Transport Minister Joe Mizzi recently visited the Life Med Green Roof project at the University of Malta’s Faculty for the Built Environment. The project is aimed at studying and promoting the implementation of green roof technology in Malta by creating awareness of its benefits.
Green roofs are roofs of buildings or other similar structures with a layer of damp-proofing and a growing substrate spread over part or all of the surface. Several intermediate layers are used to eliminate the possibility of damage to the damp-proofing and to the underlying building.
The Faculty has built a demonstration green roof to show that such roofs can successfully be built with minimal risks of water seepage into the underlying rooms and to illustrate their benefits and potential. The green roof is open to the public during office hours.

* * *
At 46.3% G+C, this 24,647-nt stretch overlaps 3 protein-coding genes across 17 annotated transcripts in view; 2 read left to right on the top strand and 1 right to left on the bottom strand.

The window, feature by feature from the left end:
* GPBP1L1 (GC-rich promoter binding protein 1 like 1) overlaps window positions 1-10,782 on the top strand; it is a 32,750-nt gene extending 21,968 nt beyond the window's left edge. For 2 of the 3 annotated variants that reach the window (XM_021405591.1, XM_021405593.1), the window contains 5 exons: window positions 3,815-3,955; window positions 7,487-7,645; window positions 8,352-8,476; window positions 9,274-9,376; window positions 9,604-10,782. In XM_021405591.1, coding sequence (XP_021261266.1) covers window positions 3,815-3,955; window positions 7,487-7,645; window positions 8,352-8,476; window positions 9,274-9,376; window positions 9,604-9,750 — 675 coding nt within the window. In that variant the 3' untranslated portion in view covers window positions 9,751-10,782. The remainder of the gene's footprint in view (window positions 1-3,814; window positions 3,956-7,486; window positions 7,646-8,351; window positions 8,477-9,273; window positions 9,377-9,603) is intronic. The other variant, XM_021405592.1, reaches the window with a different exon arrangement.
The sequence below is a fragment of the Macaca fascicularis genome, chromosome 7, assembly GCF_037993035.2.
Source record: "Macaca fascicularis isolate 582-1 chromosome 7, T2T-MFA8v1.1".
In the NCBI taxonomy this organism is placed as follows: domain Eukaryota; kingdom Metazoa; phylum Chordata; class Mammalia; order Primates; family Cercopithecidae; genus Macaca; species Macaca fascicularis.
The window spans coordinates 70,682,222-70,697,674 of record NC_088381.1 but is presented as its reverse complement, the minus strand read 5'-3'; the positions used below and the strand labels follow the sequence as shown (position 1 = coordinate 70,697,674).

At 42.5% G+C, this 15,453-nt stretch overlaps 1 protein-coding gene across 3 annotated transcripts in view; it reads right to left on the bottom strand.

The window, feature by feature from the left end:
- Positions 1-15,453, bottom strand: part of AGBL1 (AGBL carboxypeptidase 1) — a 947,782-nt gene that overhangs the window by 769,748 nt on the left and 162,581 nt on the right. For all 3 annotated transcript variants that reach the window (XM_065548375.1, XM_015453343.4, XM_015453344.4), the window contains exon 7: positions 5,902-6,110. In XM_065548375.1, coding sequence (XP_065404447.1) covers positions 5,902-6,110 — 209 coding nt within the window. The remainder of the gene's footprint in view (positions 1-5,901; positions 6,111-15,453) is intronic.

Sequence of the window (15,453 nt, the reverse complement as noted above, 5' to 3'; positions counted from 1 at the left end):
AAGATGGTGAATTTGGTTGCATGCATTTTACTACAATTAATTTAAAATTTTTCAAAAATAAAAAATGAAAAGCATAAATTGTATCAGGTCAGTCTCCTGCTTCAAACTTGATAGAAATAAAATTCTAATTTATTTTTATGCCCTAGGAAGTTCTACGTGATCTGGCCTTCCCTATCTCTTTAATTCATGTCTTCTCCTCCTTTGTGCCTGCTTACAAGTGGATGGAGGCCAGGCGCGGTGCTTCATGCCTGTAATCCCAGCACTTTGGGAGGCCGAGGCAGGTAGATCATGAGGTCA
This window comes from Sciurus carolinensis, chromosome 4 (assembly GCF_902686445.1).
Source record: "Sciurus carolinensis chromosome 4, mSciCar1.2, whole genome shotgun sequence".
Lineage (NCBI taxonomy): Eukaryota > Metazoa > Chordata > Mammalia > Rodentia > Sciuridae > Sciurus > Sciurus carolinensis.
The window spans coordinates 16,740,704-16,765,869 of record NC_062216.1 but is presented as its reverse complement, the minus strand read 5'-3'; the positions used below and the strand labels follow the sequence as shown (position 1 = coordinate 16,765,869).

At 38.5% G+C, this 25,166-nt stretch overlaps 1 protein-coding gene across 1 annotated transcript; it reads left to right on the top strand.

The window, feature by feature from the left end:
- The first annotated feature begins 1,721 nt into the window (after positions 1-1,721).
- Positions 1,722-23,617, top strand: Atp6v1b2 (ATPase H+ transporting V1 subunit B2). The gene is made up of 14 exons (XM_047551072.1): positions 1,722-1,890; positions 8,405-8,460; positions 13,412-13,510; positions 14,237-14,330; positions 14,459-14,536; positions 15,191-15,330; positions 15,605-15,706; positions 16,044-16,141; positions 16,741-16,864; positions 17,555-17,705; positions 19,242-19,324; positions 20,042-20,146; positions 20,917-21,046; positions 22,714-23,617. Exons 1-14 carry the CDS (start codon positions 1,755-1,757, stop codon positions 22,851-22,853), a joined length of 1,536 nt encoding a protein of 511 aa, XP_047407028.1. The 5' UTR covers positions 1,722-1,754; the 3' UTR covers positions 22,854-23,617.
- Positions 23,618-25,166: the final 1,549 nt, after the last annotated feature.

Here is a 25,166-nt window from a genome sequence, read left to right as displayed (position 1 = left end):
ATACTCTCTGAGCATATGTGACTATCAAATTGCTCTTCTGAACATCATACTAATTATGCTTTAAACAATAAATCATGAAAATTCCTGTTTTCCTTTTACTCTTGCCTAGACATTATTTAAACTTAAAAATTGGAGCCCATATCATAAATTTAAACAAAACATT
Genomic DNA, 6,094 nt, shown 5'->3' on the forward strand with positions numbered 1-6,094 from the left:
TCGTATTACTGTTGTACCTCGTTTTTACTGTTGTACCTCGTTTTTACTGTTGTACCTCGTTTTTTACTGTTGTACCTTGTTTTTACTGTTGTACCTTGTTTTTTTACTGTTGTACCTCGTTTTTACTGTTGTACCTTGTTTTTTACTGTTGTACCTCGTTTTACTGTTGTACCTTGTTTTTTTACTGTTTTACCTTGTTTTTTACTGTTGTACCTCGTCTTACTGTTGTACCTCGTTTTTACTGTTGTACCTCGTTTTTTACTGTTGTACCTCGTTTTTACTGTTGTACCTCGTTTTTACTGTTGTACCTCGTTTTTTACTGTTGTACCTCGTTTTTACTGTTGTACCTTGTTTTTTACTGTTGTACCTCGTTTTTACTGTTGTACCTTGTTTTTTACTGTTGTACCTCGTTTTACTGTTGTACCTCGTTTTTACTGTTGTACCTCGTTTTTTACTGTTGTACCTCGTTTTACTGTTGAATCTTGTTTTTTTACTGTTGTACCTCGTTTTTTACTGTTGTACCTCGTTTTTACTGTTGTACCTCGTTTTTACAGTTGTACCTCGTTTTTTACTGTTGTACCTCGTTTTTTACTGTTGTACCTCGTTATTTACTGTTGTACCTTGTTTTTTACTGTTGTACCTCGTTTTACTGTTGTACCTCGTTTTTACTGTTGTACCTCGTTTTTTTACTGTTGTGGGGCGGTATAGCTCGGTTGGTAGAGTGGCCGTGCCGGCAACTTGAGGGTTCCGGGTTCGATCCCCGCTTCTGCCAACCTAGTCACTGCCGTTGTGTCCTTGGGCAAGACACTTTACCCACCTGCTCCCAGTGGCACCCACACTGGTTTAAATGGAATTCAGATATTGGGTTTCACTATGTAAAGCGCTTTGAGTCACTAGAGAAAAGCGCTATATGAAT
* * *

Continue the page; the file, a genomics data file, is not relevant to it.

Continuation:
Green roofs are very popular in various countries. Not only do they provide benefits to the roof owner in terms of thermal insulation, creation of amenity space and increased property value but also provide benefits to society, such as increasing ecosystem services, which are benefits people derive from nature, such as the mitigation of flooding, providing habitats for pollinators and creating more pleasant views.
As part of the project, the Malta Competition and Consumer Affairs Authority (MCCAA) recently launched the first draft of a standard for green roofs for Malta as part of a public consultation process.
The drawing up of the standard is aimed at ensuring the successful construction of green roofs and limiting possible failures.
The project, which has been running since 2013, is led by the Faculty in collaboration with the MCCAA, Fondazione Minoprio and Minoprio Analizi e Certificazioni, and is partially funded by the EU under the Lifeplus scheme.
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